Andrew Wright was faced with the situation of honouring the death of someone he didn’t particularly like; He was good enough to share how he handled it.
A few years ago, I was involved with a small group of enthusiasts wherein I was part of an online rivalry that began because one of our group took a dislike to me for reasons that are still a mystery.
For a year and a half, I didn’t even know who this person was. We seemed to always miss connecting in person and since his profile picture didn’t show his face, I had no idea who to even look out for when I physically met with the group. I wasn’t the only member to whom this person took a dislike. He was obnoxious and looked down his nose at many.
As it was to transpire, this man had an accident, breaking his collarbone. People rallied. Flowers and cards were sent. Donations were arranged.
Soon after, he died. Actually, he committed suicide.
Again the troops were rallied. A guard of honour was arranged for his funeral. I was asked to join in. I was horrified. How could the people who, had as many reasons as I not to participate, be asking me to let it all go?
My refusal earned me a stern talking to from one of the elder statesmen. But resolutely, I stood my ground.
Was I wrong?
Authenticity. Was my touchstone throughout that period. I knew that any other approach to the situation would be, at best, disingenuous. At worst, I saw a part of myself dying should I accept the invitation to the lie. The Path into the ‘unexamined life’ was not one I was willing to tread. I didn’t judge the others for blindly following the tradition — or should that be ‘superstition’ — of not speaking ill of the dead.
I merely decided they had not adequately thought through the consequences of allowing their words and deeds to be governed by a dead man whom none of them really liked.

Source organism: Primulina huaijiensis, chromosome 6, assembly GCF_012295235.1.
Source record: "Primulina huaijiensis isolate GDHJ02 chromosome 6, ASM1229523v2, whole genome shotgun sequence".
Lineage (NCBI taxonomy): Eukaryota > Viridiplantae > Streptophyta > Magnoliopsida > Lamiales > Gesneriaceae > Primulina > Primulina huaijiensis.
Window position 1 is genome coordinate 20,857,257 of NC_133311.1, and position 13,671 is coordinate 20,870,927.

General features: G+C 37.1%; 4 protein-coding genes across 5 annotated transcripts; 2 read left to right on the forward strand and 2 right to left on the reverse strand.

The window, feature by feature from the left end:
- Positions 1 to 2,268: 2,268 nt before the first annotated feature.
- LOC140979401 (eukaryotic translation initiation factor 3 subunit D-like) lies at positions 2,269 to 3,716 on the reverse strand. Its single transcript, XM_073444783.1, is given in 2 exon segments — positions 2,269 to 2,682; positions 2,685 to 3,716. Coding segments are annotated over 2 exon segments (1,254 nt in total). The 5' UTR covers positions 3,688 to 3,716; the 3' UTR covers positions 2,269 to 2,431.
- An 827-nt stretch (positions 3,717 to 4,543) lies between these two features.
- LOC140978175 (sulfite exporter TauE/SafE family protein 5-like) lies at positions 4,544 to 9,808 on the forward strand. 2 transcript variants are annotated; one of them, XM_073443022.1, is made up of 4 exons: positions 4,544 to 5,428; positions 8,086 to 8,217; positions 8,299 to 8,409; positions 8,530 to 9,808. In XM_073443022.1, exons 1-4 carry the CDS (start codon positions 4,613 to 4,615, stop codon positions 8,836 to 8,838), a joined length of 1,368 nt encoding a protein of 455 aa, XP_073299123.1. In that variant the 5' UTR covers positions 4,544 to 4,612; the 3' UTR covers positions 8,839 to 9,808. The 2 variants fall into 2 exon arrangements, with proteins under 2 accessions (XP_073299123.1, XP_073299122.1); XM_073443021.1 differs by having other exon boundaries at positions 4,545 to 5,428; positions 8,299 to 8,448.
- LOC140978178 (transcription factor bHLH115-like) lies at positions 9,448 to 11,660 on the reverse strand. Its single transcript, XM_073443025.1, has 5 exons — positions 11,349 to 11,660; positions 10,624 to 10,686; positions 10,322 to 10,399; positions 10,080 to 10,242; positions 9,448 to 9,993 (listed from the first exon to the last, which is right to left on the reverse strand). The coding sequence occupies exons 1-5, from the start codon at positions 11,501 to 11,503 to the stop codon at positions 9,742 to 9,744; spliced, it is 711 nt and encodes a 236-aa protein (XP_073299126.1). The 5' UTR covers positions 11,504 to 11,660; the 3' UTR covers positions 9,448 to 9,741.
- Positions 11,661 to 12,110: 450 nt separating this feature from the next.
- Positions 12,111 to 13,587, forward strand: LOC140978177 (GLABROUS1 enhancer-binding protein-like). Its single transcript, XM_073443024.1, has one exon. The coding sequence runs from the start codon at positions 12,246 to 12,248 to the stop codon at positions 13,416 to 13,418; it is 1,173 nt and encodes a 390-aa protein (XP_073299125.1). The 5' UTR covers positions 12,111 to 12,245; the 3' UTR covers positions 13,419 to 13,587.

Epicurus, although not writing directly to this situation, wrote about judging the benefit —or pleasure — of an act against the pain required to gain the benefit. It’s a reasonably straightforward equation most times.
When this man died, and those we knew came out of the woodwork in his defence, I made the cost/benefit analysis. On one side was the ease with which I could, in my own eyes, lose my dignity and sense of self, versus the pain of having to look myself in the eye in the bathroom mirror. On one side was following an outdated social norm for the benefit of keeping up appearances for someone who was, genuinely, an arrogant prick.
Why should I, the one left living, take on the responsibility of assuring this man was ‘well-remembered’? I owed him nothing. I was a disinterested observer in his demise. I had many years left in which to live with the consequences of my actions. He, on the other hand, had nothing to gain from my support. He was as much on his own with the consequences of his actions, and I had next to nothing to gain from bending to his whim.
So, the next time a jerk dies, let them be dead. Weigh your own costs in supporting their cause, and remember, they’ll never know if you did. Or didn’t.